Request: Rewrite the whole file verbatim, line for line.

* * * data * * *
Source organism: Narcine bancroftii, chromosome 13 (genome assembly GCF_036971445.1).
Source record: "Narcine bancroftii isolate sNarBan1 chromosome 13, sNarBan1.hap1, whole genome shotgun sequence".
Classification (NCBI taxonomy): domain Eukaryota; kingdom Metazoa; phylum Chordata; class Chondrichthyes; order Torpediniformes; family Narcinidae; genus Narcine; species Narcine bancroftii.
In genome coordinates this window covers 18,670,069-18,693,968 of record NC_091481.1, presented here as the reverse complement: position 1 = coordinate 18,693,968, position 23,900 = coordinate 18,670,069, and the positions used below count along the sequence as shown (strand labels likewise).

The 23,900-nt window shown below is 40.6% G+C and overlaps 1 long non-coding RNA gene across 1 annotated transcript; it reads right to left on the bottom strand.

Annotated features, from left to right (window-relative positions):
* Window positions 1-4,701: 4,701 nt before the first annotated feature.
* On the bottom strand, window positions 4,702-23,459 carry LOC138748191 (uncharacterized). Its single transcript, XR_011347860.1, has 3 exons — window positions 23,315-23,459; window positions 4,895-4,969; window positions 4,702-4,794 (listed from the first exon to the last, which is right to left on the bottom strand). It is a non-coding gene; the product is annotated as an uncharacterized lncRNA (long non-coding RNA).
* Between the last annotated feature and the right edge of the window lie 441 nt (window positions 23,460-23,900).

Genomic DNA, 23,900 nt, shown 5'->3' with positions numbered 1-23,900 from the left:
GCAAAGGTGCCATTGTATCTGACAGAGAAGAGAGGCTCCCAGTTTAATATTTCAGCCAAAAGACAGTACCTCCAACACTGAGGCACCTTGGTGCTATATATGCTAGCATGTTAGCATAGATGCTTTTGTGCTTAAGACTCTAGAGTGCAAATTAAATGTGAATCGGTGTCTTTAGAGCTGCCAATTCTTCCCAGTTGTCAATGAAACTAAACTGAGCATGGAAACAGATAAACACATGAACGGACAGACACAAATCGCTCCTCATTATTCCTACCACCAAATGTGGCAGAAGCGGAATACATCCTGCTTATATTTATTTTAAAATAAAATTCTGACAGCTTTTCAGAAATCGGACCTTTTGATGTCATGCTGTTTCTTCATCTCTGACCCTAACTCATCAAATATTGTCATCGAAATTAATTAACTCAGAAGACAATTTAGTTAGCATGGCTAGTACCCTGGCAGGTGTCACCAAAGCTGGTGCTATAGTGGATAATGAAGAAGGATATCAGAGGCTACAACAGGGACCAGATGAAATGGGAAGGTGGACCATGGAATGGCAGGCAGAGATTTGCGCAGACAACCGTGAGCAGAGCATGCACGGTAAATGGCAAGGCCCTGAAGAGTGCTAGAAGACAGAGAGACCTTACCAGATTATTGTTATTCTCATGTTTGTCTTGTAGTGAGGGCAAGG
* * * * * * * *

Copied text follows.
Source organism: Narcine bancroftii, chromosome 13 (genome assembly GCF_036971445.1).
Source record: "Narcine bancroftii isolate sNarBan1 chromosome 13, sNarBan1.hap1, whole genome shotgun sequence".
Classification (NCBI taxonomy): domain Eukaryota; kingdom Metazoa; phylum Chordata; class Chondrichthyes; order Torpediniformes; family Narcinidae; genus Narcine; species Narcine bancroftii.
In genome coordinates this window covers 18,670,069-18,693,968 of record NC_091481.1, presented here as the reverse complement: position 1 = coordinate 18,693,968, position 23,900 = coordinate 18,670,069, and the positions used below count along the sequence as shown (strand labels likewise).

The 23,900-nt window shown below is 40.6% G+C and overlaps 1 long non-coding RNA gene across 1 annotated transcript; it reads right to left on the bottom strand.

Annotated features, from left to right (window-relative positions):
* Window positions 1-4,701: 4,701 nt before the first annotated feature.
* On the bottom strand, window positions 4,702-23,459 carry LOC138748191 (uncharacterized). Its single transcript, XR_011347860.1, has 3 exons — window positions 23,315-23,459; window positions 4,895-4,969; window positions 4,702-4,794 (listed from the first exon to the last, which is right to left on the bottom strand). It is a non-coding gene; the product is annotated as an uncharacterized lncRNA (long non-coding RNA).
* Between the last annotated feature and the right edge of the window lie 441 nt (window positions 23,460-23,900).

Genomic DNA, 23,900 nt, shown 5'->3' with positions numbered 1-23,900 from the left:
GCAAAGGTGCCATTGTATCTGACAGAGAAGAGAGGCTCCCAGTTTAATATTTCAGCCAAAAGACAGTACCTCCAACACTGAGGCACCTTGGTGCTATATATGCTAGCATGTTAGCATAGATGCTTTTGTGCTTAAGACTCTAGAGTGCAAATTAAATGTGAATCGGTGTCTTTAGAGCTGCCAATTCTTCCCAGTTGTCAATGAAACTAAACTGAGCATGGAAACAGATAAACACATGAACGGACAGACACAAATCGCTCCTCATTATTCCTACCACCAAATGTGGCAGAAGCGGAATACATCCTGCTTATATTTATTTTAAAATAAAATTCTGACAGCTTTTCAGAAATCGGACCTTTTGATGTCATGCTGTTTCTTCATCTCTGACCCTAACTCATCAAATATTGTCATCGAAATTAATTAACTCAGAAGACAATTTAGTTAGCATGGCTAGTACCCTGGCAGGTGTCACCAAAGCTGGTGCTATAGTGGATAATGAAGAAGGATATCAGAGGCTACAACAGGGACCAGATGAAATGGGAAGGTGGACCATGGAATGGCAGGCAGAGATTTGCGCAGACAACCGTGAGCAGAGCATGCACGGTAAATGGCAAGGCCCTGAAGAGTGCTAGAAGACAGAGAGACCTTACCAGATTATTGTTATTCTCATGTTTGTCTTGTAGTGAGGGCAAGG